This is the start of my 22nd year of teaching. I’ve been in education for a long time, and I plan on being in it for many more years to come. A lot of my thinking and approaches have changed over the years based on observations of students, conversations with fellow educators, and professional reading. Know more, do better. Very little in my practice is the same as when I started teaching so many years ago. Strangely though, it’s learning from back when I was in the Faculty of Education that I’m thinking about now. I wonder if we need to return to Vygotsky’s Zone of Proximal Development. By figuring out that zone for each child and teaching within that zone, are we then able to see the most amount of growth?

I’m reflecting now on one of my more challenging years in education. I was teaching kindergarten at the time, and almost all of the students were at a toddler level of development: both socially and academically. Initially, my teaching partner and I tried to start where we might have in previous years with other kindergarten students, but this was just leading to frustration, behaviour, and a lack of growth. Looking at the ELECT Document together, we were able to figure out where students were and what they needed to move forward. At first, it was challenging to run a largely toddler program. Would our kids ever meet kindergarten expectations? But my tailoring the program to the children, they actually all made the most remarkable growth. This doesn’t mean forgetting about reading, writing, and oral language development, but it does mean thinking about developmentally appropriate practice. I will admit that this was a real struggle for me. The only reason that I comfortably took this approach was because …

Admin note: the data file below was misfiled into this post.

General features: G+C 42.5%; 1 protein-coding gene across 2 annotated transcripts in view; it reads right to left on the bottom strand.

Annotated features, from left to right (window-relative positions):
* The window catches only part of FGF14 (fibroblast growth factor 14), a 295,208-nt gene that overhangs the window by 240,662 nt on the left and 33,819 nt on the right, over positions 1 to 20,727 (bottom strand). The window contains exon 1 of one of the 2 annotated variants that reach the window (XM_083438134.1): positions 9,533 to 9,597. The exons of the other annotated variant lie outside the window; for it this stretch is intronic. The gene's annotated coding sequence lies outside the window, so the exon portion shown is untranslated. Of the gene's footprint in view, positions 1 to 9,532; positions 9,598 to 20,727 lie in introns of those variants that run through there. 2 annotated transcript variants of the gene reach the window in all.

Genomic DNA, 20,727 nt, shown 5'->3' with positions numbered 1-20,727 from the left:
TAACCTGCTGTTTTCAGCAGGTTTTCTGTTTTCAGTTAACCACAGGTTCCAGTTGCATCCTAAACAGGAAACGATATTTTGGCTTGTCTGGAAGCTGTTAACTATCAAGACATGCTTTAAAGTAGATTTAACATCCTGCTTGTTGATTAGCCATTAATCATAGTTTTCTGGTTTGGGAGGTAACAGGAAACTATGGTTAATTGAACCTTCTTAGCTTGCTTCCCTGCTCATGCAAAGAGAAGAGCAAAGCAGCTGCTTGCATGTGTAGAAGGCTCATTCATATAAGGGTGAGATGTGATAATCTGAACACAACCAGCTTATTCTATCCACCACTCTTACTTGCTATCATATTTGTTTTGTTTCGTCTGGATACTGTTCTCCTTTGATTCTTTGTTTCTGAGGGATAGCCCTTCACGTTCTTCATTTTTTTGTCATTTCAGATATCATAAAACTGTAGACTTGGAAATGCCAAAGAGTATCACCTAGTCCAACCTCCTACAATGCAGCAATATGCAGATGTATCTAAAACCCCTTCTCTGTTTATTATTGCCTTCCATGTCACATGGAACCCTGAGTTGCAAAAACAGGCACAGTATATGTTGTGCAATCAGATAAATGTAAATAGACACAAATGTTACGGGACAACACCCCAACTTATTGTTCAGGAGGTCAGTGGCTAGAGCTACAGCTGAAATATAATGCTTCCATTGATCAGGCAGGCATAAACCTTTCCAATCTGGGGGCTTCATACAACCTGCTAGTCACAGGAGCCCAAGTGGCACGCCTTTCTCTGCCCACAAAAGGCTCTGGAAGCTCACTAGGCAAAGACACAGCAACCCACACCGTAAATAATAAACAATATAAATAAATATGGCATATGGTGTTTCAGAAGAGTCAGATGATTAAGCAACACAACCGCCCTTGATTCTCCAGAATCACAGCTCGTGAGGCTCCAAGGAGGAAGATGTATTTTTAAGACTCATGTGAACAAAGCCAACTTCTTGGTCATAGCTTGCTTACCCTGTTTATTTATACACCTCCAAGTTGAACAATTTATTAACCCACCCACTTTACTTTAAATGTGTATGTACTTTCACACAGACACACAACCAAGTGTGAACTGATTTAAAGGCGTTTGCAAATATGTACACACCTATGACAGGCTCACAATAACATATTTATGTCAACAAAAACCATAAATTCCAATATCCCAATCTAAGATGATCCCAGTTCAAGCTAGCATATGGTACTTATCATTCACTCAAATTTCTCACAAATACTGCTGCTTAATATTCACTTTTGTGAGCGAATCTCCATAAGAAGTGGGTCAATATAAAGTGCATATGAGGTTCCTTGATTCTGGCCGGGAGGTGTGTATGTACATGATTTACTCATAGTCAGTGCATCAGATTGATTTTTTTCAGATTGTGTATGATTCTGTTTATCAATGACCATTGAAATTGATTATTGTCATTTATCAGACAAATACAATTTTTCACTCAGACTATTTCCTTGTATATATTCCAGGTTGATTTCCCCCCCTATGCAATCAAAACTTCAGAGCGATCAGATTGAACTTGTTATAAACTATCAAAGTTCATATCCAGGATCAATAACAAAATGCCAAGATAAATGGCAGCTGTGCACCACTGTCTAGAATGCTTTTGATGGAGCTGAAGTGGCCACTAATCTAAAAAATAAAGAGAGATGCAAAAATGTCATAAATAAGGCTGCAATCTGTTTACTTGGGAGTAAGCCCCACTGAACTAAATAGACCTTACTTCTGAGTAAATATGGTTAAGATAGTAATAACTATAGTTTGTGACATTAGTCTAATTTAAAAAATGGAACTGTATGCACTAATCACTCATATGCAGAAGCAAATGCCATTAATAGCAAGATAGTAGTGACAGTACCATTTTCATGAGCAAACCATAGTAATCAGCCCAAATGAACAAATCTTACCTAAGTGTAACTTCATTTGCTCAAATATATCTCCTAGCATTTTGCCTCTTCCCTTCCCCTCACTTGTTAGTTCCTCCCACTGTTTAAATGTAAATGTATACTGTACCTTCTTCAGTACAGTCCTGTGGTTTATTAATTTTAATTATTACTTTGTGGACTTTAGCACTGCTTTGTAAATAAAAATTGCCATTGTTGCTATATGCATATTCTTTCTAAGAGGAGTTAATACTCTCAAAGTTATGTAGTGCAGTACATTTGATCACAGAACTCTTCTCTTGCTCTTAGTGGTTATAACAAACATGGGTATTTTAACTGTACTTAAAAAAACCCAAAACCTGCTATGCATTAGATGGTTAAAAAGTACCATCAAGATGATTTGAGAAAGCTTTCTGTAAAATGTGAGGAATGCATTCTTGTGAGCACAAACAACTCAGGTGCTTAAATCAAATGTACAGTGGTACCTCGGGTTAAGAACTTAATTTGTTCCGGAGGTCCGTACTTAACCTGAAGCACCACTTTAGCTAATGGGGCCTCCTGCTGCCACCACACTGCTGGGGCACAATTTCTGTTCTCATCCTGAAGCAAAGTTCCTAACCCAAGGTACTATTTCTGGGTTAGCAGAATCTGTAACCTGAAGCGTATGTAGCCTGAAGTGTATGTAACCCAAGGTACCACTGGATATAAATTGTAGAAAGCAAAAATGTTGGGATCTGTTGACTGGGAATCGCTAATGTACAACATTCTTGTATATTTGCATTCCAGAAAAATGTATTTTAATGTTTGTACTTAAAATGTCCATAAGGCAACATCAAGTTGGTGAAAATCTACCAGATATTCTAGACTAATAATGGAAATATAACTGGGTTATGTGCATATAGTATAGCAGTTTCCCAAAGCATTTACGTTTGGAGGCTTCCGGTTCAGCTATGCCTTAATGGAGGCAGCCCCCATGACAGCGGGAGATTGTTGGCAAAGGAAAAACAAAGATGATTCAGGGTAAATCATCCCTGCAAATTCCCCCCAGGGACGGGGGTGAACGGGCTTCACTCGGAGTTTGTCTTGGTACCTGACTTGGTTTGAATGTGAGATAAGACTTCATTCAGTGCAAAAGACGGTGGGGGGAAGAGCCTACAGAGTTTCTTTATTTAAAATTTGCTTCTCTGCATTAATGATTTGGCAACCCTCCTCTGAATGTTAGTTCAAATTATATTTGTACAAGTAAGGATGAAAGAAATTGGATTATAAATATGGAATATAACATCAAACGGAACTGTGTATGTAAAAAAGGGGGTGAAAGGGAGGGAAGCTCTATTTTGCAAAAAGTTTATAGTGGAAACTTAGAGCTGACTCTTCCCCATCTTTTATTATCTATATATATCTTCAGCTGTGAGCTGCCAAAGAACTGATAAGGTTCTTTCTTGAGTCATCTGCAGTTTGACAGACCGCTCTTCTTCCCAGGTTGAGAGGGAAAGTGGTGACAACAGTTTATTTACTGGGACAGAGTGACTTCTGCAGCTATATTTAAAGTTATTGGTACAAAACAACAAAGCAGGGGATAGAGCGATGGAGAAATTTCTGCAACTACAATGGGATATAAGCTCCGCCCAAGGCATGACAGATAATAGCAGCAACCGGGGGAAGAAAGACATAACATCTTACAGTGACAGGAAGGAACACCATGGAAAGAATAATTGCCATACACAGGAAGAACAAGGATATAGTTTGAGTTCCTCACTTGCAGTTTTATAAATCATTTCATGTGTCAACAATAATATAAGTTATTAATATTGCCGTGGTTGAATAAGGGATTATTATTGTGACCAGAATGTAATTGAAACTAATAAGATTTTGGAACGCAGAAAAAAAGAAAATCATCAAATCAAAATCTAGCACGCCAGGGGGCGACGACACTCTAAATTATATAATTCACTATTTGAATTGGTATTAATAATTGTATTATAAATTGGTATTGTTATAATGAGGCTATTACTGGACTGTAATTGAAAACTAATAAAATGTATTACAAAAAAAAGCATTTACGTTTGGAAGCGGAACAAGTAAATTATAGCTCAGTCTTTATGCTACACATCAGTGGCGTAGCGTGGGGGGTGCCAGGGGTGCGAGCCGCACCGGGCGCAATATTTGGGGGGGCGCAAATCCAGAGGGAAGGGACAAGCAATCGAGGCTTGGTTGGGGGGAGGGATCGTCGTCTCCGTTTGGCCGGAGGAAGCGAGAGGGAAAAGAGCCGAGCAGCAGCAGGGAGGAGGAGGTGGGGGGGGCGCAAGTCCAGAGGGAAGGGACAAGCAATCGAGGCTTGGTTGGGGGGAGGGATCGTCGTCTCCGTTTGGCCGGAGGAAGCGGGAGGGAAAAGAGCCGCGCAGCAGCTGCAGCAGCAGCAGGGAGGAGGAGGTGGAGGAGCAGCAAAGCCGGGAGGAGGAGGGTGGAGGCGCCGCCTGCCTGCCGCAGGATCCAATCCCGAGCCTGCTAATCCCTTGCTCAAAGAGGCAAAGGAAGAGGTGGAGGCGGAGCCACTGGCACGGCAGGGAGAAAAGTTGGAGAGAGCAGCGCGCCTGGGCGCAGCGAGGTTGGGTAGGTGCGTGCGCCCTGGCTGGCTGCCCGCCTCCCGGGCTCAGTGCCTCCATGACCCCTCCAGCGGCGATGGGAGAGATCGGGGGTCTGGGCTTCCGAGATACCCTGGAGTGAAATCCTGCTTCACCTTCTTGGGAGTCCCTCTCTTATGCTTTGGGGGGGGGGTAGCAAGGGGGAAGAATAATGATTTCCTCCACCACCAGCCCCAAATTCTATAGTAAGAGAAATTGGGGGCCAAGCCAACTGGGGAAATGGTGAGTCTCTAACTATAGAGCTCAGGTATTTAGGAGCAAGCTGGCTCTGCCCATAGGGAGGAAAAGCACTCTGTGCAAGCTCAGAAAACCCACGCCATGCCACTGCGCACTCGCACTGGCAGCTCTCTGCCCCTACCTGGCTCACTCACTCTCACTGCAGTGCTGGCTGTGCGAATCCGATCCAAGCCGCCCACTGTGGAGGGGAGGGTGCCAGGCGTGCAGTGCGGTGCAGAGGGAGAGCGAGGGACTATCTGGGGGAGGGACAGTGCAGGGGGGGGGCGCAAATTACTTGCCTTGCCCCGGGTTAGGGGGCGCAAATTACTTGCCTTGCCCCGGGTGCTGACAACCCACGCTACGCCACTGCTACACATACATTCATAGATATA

• I was not doing so alone. I had a teaching partner, support staff, a fellow educator (with a daycare background) who had wonderful ideas to share, and the administration right there with me.